Aviation Museum in Manderville – Day 165
Seeing vintage planes in Manderville, Southland
Today we have a change on plane from our vintage aircraft flight to visiting the Croydon Aviation Centre in Manderville. If you like this video and want more NZ bucket list inspiration then watch our 365 Days: 365 Activities on YouTube!
Today we are going to see some really old planes.
It doesn’t look like we’re gonna be flying. The weather is not great. We’re gonna have to find ourselves another museum.
So you guys got it, we were supposed to fly in a vintage aircraft today be the weather is not permitting so we’re heading to the same place we’re supposed to go, the Croydon Aviation Company, and there we are going to be visiting their museum. Instead, they have heaps of aircraft here. And the reason why this aviation heritage museum is located here in Manderville is because Manderville was the only place in the entire Gore district that during the prohibition era was still providing alcohol to people so people used to take the train or fly here, booze up, and then fly or train their way back home. And we did learn all about that yesterday when we did visit the Hokonui Moonshine Museum and you can check that out on our previous video on our YouTube channel and to further convince you guys that flying is a major part of the New Zealand history it is actually said that the first ever flight was done in New Zealand. Richard William Pierse flew and landed an aircraft on the 31 March 1903, 9 months before the Wright brothers in the US. But there is not enough documented evidence of that very fact for it to be well known worldwide.
We learn that fact and more with Rose which is taking us all around the aviation centre and telling us a story about each and every single plane that we see.
the first plane that really grabs our attention is the Tiger Moth mainly because this is the plane that we were meant to be doing a flight in today. It does regular flights and it actually used to deliver mail to rural areas in New Zealand and the really weird thing about this plane is that passengers actually sit upfront while the pilot sits behind.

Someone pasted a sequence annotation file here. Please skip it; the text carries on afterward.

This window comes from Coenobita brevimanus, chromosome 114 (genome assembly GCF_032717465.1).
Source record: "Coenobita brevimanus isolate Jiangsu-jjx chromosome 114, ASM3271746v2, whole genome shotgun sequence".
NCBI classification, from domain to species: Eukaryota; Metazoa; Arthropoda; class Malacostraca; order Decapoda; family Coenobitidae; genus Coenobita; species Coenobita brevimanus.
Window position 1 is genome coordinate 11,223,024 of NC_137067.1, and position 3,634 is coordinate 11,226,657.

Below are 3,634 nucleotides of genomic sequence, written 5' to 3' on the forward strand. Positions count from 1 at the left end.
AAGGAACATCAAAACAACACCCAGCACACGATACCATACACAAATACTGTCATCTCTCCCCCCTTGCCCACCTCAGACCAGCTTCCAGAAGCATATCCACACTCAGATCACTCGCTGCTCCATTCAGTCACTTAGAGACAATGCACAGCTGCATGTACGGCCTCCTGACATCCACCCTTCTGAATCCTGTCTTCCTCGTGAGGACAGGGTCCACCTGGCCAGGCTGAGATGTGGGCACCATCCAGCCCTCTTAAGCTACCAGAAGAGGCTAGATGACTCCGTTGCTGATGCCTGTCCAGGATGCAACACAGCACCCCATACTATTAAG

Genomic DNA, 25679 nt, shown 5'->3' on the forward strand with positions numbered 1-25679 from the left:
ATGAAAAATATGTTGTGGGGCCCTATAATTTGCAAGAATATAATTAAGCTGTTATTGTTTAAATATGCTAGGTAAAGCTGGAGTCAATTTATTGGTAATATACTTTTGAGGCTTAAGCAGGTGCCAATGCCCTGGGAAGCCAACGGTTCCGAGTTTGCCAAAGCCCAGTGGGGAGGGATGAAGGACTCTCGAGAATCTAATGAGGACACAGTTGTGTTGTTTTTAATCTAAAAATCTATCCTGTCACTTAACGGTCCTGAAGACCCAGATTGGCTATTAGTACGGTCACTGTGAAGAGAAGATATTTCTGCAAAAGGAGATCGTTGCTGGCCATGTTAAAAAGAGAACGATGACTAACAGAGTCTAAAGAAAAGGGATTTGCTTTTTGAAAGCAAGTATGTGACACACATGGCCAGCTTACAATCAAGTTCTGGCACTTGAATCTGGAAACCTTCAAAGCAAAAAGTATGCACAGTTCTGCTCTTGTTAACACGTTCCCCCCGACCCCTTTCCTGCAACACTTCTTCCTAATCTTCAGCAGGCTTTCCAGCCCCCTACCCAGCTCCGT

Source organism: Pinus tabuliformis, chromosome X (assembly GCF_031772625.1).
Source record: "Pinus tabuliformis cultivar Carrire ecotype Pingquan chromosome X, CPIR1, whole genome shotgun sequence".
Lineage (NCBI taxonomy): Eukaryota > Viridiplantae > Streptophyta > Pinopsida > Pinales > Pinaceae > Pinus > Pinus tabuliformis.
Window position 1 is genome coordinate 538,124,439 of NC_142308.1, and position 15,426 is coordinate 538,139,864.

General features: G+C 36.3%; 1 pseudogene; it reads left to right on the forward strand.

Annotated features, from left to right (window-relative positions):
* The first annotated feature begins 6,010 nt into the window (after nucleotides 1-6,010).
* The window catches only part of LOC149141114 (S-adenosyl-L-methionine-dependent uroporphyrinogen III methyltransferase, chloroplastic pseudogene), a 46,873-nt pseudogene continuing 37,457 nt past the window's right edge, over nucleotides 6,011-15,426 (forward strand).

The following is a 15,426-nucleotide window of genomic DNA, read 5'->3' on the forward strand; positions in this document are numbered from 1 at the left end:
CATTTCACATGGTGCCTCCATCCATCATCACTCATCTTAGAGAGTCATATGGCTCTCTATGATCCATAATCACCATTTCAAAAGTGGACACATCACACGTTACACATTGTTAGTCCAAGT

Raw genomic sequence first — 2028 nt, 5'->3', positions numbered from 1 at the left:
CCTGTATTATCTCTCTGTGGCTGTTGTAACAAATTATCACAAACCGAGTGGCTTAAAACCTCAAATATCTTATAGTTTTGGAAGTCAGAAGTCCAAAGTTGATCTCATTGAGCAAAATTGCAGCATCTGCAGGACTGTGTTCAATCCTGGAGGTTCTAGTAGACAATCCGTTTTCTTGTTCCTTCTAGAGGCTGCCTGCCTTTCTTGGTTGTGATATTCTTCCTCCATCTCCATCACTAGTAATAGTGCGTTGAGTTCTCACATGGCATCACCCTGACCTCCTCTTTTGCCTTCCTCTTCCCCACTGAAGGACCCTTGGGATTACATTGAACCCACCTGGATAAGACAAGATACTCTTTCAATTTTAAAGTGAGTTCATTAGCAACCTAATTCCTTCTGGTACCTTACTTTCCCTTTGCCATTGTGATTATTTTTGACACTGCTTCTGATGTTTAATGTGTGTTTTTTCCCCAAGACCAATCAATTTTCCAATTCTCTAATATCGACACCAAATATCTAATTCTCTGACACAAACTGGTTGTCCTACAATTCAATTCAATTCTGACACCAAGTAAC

What really alarms us when we look inside the control panels of the planes is the fact that there’s barely any controls in these planes it’s just an example of how far technology has come.
What’s really interesting about the planes in this aviation centre is the fact that almost all of them can still fly and the next plane that we’re looking at is the Dominie which is the original passenger aircraft in New Zealand. And probably the most striking fact is the fact that this plane has a zipper so that mechanics quickly access the engine.
I can’t believe that planes were literally put together with a zip this is a long way from the modern army jets which we can also see in the museum as well.
And the reason why Rose has a story about each and every single plane that we’re seeing is because she actually personally knows every single one of the owners.
A lot of the planes are owned by one man which gave most of the collection to the museum but quite a few other planes are owned by private collectors that actually just storing their plane right here. They trust the heritage centre to maintain and take care of their planes and make sure that when they’re ready to fly they can just show up there and fly their own planes so when you guys are gonna come to visit it you may not see every single one of those planes because some of them might literally be flying as we speak.
One of the planes that I’m really stoked to see right here in this museum is one of the early sightseeing planes that used to fly around Mt Cook because Laura and I have in the plans to fly over Mt Cook and we are both wishing that we’re gonna get a plane with at least a closed window so we don’t freeze our balls while flying above New Zealand’s tallest mountain.
We also can’t help but notice the fancy looking steam train outside of the museum which was actually fished out of the river and restored.
And then we head to the workshop.
So we just got invited to visit the actual workshop where they repair planes from all around the world. So around us are a ton of aircraft parts that are currently being repaired, restored, rebuilt by a passionate guy. it’s pretty incredible to see those aircraft.
It’s really awesome to see such an unusual part of the New Zealand history it’s really not what we expected to be doing on our gap year in New Zealand but it has given us some amazing insights and it’s such an awesome time in Gore.
So tomorrow we are leaving the Gore district and heading to the next section of our Southland adventure which is The Catlins. The Catlins is known for its forest parks, its rugged coast and more importantly in my eyes, its wildlife. So join us tomorrow when we start our Catlins adventure!